Since there are definite differences between what those that have tens of thousands can do and what those with less can do, I will talk about each investor separately.
For those that have at least $5,000 to invest (which takes into account any money you may already have invested, including retirement monies), consider the following. Fundamentally, people’s investment strategies support big business with little eye on important ethical considerations. Generally, we invest money so that it will grow in value. Rather than focusing solely on personal growth (as the primary criteria), I recommend that we begin to invest money to bring about changes that we want, i.e., to support organizations and companies that are “doing the right thing.” We need to begin to do this because nearly all of the most visible investment options (e.g., bank accounts, brokerage houses, etc.) spend their time trying to maximize profit (for their investors) rather than on promoting peace, justice, or environmental health. In this mixed up economy that often rewards perverse activities, this means that investment agents will purchase stock in companies that are doing some very questionable things (such as, shipping jobs overseas or privatizing prisons—it is any wonder why we now have more prisoners than any country in the world when we have made it so investors make money when more people are incarcerated or convicts have sentences lengthened?). Therefore it is incumbent on us to begin shifting our investments to those companies that are doing good for the planet—but advancing renewable energy technologies, producing toxic free cleansers and household chemicals, manufacturing safe toys for children, etc.
Investing in humane and ethical ways isn’t easy but it can be done. Social Funds (www.socialfunds.com) provides a list of about eighty mutual funds that are dedicated to social good. Many of these funds, however, only remove (or “screen,” to use business lingo) those companies that have done bad things to the environment (or to people). Thus, most of the companies that these mutual funds invest in are large, well-known companies that you wouldn’t connect with social or environmental good per se. Despite this, investing in them is likely much better than what most of us are doing now; please don’t get defensive, but it is very typical for people to be rather blind to the activities of the companies they are investing in, just as long as they see their funds/investments increasing with time. Some of my preliminary research has revealed that two funds, Winslow Green (www.winslowgreen.com; WGGFX (ticker symbol)) and New Alternatives (www.newalternativesfund.com; NALFX), go beyond just eliminating the “bad apples” by actually support companies that are doing good for the environment and our health. So check these out (order a free prospectus and take a look for yourself) and if you find them appealing, support the Earth while thinking about you and your progeny’s future. Keep in mind that you need not sacrifice personal economic growth by investing in these types of mutual funds. As you will be able to see for yourself (once you do a little research), these funds, albeit less known and publicized, do quite well economically as well as environmentally.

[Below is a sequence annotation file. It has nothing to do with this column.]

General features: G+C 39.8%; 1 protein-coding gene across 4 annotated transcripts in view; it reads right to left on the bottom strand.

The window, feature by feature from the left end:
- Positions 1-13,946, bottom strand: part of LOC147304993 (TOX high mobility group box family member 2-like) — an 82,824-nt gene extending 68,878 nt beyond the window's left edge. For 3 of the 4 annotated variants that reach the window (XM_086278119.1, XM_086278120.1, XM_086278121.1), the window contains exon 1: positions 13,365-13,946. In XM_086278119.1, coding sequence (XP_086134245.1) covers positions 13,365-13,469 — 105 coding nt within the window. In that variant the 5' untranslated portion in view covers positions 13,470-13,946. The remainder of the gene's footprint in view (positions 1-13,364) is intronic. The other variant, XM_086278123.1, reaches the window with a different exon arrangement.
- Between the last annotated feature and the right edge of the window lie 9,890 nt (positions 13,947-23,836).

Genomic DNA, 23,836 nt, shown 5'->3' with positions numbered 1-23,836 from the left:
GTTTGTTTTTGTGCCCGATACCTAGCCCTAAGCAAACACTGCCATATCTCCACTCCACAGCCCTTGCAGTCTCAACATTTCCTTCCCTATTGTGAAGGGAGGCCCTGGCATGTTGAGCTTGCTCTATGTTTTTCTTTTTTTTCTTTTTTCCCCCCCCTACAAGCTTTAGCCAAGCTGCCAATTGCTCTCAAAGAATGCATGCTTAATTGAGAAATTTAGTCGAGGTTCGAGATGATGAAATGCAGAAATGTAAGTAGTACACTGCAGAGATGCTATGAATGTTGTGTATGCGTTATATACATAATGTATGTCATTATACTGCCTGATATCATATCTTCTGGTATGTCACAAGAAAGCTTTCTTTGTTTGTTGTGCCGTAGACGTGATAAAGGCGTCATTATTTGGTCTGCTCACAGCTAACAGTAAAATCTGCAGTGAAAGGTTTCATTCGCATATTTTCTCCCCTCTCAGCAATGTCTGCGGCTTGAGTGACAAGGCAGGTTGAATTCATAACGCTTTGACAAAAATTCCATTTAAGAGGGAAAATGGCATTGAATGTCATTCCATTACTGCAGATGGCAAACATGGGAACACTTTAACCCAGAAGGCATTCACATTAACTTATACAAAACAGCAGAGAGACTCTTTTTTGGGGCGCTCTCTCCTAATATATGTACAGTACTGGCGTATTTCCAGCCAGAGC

For those that have less than $5,000 to invest (which includes the bulk of our fellow citizens), there are still many ways you can do great things with your money. Two strategic steps are essential. One, do what you can not to spend money that you don’t need to (for instance, on non-essential items such as tobacco, alcohol, coffee, perfume, etc.). (All people, rich, middle-class, and poor, could benefit greatly by taking this first step.) Two, create goals (such as saving $50 a month) and keep track of your progress. Saving $50 every month can put you in a position to purchase mutual funds in just 5 years (typically, mutual funds have an initial buy-in of between $2,000 and $5,000). Also, if you have any retirement money, check into whether you can have this reinvested in an environmentally-conscientious mutual fund; some retirement plans allow people to invest their money as they wish.